Some readers seem to feel that Surowiecki stretches this idea further than it really deserves thus leading to some repetition or padding. It didn't feel that way to me. Using genuinely interesting examples the author makes a case for how and why the wisdom of crowds works before going on to clarify the conditions that differentiate this approach from a simple matter of asking a bunch of people what they think and averaging the results. In addition to being just long enough it's also well narrated although the production standards are poor; hence the dropped star. Ten minutes in I no longer noticed the slightly muffled delivery.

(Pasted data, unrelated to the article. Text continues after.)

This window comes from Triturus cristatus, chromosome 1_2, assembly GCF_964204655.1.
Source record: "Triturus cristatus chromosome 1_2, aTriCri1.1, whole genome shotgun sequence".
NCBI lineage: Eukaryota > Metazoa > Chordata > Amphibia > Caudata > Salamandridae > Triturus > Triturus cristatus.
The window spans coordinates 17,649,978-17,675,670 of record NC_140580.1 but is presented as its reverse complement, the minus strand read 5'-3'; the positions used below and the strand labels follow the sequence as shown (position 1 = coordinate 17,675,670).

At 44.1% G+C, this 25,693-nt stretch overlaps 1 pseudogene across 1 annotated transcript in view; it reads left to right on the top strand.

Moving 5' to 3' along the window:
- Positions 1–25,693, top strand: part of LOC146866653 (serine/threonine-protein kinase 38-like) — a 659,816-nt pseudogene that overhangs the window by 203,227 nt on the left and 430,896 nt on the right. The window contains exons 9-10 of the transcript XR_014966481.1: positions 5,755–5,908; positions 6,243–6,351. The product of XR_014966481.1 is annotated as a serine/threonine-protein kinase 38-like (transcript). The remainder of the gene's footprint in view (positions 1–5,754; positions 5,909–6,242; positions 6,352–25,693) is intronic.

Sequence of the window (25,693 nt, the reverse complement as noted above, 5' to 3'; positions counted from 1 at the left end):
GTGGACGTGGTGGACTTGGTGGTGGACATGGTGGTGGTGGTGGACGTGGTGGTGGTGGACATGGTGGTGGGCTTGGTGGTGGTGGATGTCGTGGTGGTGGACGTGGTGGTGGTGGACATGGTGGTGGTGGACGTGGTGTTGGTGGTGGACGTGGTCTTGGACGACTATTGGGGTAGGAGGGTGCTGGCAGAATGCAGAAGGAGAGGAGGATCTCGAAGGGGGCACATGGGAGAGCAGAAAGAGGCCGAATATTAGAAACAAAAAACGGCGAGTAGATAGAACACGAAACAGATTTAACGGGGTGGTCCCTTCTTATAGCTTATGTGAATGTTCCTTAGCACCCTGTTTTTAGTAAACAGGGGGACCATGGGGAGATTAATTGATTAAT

The source material is fascinating; a largely corrupt political class in bed with a comprehensively bent community of bankers and property developers conspiring to bankrupt an entire country. The narrator's fine by the way. It doesn't sound like he's been allowed to re-record any errors but it didn't bother me nearly as much as it did some other listeners. If you want to hear a narrator really struggle with pronunciation then check out Barry Cunliffe's "Druids".
Fascinating, well informed, closely argued. Having read it you'll be better informed, probably much angrier than when you started and in my case, a lot more thoughful about the role that we as voters played in consenting to this
A very good listen which gave me an insight into the 'World of Wealth'. The narration was excellent and added to the impact of this book. So who's to blame for the economic mess, you'll need to listen to find out.